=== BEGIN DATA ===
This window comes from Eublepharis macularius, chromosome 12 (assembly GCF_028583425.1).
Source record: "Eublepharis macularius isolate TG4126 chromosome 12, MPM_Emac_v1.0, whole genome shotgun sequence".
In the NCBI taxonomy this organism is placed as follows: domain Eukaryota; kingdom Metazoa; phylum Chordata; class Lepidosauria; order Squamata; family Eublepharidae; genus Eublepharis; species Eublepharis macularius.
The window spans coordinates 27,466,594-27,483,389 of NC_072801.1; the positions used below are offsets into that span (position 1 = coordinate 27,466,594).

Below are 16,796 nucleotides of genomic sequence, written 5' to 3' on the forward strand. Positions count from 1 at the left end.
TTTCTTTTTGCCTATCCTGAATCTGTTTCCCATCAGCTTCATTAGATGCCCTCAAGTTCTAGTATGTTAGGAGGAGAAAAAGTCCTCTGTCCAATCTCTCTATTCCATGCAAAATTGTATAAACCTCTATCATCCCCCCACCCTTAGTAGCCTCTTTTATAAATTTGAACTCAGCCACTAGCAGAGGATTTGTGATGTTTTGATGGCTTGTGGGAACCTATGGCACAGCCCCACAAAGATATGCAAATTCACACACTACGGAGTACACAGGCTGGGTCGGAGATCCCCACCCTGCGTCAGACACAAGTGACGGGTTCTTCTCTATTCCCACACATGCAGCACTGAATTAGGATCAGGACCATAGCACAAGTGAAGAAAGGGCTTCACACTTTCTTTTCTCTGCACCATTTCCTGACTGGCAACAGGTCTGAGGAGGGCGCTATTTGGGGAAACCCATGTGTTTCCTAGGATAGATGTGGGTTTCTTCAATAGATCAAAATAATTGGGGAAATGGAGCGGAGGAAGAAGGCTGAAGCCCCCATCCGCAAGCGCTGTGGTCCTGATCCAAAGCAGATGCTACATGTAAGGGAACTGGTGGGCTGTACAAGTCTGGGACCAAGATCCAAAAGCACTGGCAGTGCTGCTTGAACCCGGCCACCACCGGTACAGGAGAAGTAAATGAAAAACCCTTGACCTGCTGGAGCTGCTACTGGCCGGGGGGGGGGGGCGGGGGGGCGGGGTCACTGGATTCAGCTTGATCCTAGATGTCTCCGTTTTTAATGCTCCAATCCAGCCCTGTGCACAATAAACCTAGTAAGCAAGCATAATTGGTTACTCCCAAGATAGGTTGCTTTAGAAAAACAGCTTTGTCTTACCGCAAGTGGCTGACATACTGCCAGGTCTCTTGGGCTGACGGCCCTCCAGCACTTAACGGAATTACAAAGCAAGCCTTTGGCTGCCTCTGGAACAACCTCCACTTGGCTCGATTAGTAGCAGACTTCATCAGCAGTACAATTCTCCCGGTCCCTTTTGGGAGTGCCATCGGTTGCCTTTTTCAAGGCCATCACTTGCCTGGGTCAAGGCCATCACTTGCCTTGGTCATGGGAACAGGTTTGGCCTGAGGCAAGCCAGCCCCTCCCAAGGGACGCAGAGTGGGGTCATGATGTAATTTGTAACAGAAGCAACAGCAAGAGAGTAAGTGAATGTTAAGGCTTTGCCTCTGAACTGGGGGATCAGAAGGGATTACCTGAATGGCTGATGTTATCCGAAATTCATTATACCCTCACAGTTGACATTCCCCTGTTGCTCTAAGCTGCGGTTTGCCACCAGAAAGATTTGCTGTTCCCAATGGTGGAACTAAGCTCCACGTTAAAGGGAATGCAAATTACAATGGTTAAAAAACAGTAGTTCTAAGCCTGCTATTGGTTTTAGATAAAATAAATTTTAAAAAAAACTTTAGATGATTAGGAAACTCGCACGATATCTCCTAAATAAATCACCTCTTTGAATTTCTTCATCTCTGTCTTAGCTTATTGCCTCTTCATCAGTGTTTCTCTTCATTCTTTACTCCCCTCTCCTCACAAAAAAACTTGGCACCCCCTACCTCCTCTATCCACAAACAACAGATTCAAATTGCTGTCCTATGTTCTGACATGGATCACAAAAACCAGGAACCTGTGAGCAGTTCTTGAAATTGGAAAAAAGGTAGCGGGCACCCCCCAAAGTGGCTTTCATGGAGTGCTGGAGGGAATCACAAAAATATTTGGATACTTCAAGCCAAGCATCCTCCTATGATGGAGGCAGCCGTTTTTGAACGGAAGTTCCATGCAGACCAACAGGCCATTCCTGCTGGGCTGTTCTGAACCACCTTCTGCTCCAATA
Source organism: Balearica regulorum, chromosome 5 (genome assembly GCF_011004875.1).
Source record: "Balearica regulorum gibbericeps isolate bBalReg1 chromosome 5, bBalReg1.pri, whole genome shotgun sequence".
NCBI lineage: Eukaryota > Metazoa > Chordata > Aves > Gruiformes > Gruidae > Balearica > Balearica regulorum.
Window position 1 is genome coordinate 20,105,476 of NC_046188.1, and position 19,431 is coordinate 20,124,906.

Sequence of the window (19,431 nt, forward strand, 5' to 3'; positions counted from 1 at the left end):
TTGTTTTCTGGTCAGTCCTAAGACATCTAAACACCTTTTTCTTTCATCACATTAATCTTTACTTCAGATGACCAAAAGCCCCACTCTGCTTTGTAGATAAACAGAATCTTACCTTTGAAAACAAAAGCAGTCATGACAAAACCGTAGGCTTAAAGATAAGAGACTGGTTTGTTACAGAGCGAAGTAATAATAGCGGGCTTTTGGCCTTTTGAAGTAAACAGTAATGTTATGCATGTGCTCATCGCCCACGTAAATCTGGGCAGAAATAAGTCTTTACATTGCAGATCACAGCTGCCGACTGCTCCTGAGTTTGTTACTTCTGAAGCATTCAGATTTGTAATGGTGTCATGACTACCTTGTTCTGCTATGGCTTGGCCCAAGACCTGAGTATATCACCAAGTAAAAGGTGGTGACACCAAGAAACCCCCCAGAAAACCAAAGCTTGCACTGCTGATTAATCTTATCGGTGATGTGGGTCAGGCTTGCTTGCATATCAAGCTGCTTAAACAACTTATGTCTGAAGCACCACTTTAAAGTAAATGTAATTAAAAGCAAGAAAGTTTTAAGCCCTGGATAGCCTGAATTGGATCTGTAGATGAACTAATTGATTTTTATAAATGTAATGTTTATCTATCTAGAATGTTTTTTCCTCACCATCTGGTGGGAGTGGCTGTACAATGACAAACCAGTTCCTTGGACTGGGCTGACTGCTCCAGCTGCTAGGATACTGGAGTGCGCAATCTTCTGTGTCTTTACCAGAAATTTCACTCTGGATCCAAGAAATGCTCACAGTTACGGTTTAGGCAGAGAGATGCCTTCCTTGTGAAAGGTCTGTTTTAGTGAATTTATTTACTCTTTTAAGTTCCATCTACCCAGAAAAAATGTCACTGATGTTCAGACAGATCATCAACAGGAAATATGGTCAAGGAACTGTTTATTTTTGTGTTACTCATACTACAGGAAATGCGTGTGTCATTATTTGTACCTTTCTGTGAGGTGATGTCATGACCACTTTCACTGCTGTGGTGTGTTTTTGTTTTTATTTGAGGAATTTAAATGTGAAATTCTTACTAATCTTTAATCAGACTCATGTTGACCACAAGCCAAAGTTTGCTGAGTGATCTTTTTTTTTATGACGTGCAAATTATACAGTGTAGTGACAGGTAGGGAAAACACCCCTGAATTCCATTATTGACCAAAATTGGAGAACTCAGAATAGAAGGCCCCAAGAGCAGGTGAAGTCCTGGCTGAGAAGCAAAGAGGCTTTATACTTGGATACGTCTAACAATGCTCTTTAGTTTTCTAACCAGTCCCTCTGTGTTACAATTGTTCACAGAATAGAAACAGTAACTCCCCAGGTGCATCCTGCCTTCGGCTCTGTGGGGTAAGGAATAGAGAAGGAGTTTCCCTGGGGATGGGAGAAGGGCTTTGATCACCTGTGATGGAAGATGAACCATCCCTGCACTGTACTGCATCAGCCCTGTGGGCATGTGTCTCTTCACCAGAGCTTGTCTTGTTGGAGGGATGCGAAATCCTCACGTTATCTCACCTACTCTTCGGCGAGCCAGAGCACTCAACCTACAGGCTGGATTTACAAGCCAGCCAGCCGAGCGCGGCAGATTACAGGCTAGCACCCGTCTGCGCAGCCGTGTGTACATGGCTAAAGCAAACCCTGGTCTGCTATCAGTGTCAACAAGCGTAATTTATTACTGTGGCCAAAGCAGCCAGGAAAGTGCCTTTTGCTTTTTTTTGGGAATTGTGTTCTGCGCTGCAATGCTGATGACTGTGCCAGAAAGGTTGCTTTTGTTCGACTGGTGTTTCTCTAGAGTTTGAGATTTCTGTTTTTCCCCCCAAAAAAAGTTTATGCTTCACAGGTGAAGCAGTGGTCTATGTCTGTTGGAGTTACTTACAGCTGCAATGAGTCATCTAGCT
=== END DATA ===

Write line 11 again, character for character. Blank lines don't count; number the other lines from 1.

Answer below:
Sequence of the window (19,431 nt, forward strand, 5' to 3'; positions counted from 1 at the left end):